Pro-Trump protesters inside the US Capitol building
Pro-Trump protesters inside the US Capitol buildingReuters/Michael Nigro/Sipa USA

Two former leaders of the far-right Proud Boys group were sentenced on Thursday to more than a decade each in prison for spearheading the January 6, 2021 attack on the US Capitol, The Associated Press reported.

The 17-year prison term for organizer Joseph Biggs and 15-year sentence for leader Zachary Rehl were the second and third longest sentences handed down yet in the case.

They were the first Proud Boys to be sentenced by US District Judge Timothy Kelly, who will separately preside over similar hearings of three others who were convicted by a jury in May after a four-month trial in Washington.

Enrique Tarrio, a Miami resident who was the Proud Boys’ national chairman and top leader, is scheduled to be sentenced Tuesday. His sentencing was moved from Wednesday to next week because US District Kelly was sick.

Tarrio was not in Washington on Jan. 6. He had been arrested two days before the Capitol riot on charges that he defaced a Black Lives Matter banner during an earlier rally in the nation’s capital, and he complied with a judge’s order to leave the city after his arrest. He picked Biggs and Proud Boys chapter president Ethan Nordean to be the group’s leaders on the ground in his absence, prosecutors said, according to AP.

Rehl, Biggs, Tarrio and Nordean were convicted of charges including seditious conspiracy, a rarely brought Civil War-era offense. A fifth Proud Boys member, Dominic Pezzola, was acquitted of seditious conspiracy but convicted of other serious charges.

Defense attorneys argued that the Justice Department was unfairly holding their clients responsible for the violent actions of others in the crowd of Trump supporters at the Capitol.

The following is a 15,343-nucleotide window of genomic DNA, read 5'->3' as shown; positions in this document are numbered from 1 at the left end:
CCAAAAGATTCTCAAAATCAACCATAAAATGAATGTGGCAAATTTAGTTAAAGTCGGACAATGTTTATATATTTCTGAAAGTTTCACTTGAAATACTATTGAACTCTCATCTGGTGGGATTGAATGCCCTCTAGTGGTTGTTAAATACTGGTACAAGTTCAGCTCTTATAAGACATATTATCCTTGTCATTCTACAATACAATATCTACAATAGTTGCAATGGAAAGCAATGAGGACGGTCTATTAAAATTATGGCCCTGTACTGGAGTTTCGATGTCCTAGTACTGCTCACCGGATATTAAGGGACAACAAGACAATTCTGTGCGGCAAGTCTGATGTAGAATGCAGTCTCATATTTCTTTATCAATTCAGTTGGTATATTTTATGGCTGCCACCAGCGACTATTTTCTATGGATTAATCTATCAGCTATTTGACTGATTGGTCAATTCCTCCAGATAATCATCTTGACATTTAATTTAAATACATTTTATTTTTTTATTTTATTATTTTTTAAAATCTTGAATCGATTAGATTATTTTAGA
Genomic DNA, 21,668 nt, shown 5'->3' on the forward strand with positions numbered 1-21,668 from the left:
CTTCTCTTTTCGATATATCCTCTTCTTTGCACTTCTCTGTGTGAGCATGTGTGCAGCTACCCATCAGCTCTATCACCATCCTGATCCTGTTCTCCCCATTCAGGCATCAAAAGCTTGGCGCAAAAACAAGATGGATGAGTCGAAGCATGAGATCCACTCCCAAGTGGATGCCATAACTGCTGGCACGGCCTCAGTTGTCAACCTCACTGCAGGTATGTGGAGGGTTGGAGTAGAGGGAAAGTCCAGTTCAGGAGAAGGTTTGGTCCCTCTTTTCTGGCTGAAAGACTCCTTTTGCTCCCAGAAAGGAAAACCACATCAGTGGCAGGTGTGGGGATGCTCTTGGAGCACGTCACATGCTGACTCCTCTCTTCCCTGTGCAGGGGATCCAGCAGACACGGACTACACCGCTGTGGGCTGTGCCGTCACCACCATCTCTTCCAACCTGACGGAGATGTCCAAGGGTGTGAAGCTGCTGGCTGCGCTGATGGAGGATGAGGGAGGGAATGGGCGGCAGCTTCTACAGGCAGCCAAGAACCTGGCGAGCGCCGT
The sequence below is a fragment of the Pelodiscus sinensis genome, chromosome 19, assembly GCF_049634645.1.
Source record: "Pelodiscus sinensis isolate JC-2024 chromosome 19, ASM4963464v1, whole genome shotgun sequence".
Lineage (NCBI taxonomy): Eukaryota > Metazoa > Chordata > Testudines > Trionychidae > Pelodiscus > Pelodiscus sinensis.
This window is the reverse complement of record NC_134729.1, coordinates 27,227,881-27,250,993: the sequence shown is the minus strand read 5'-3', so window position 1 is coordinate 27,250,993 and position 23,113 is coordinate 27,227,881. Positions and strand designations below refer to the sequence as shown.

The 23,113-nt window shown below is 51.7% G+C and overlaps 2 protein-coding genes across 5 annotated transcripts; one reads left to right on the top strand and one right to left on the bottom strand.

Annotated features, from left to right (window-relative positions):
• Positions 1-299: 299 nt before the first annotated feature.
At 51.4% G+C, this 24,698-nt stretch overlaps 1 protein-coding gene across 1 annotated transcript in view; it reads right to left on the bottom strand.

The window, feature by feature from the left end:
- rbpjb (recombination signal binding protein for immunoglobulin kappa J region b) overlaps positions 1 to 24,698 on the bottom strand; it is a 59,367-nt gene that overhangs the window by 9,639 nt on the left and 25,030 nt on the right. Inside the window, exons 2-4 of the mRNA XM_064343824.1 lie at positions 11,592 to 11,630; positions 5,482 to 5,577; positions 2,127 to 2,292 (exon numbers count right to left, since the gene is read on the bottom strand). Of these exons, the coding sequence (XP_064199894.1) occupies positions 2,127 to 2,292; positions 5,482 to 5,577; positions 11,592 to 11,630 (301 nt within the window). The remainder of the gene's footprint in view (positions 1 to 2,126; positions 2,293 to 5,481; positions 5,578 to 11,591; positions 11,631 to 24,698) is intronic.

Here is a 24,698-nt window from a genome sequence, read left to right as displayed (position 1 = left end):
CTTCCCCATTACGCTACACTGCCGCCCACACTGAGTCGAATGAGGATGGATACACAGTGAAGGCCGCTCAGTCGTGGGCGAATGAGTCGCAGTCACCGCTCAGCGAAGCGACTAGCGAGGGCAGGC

Biggs, of Ormond Beach, Florida, acknowledged that he “messed up” on Jan. 6, but he blamed being “seduced by the crowd” of Trump supporters outside the Capitol and said he’s not a violent person or “a terrorist.”

During the trial, jurors saw a trove of messages that Proud Boys leaders privately exchanged in the weeks leading up to the Capitol riot, including Biggs encouraging Tarrio to “get radical and get real men” after Trump announced plans for a rally on Jan. 6, according to AP.

That day, dozens of Proud Boys leaders, members and associates were among the first rioters to breach the Capitol. Before the first breach, Biggs used a megaphone to lead rioters in chants of “Whose Capitol? Our Capitol!”

Biggs “acted as the tip of the spear” during the attack, prosecutors said in a court filing.

For Rehl, who also helped lead Proud Boys, prosecutors asked for a 30-year prison sentence. He was seen on video spraying a chemical irritant at law enforcement officers outside the Capitol on Jan. 6, but he repeatedly lied about that assault while he testified at his trial, said prosecutor Erik Kenerson.

Rehl also led at least three other men into the Capitol and into a senator’s office, where he smoked and posed for pictures while flashing the Proud Boys’ hand gesture, prosecutors said in court documents.

Defense attorney Norman Pattis, who represents Biggs and Rehl, said they are “misguided patriots,” not terrorists, and said long sentences would fuel division.

Prosecutors have also recommended prison sentences of 33 years for Tarrio, 27 years for Nordean and 20 years for Pezzola. Nordean and Pezzola are scheduled to be sentenced Friday.

More than 1,100 people have been charged with Capitol riot-related federal crimes. Over 600 of them have been convicted and sentenced.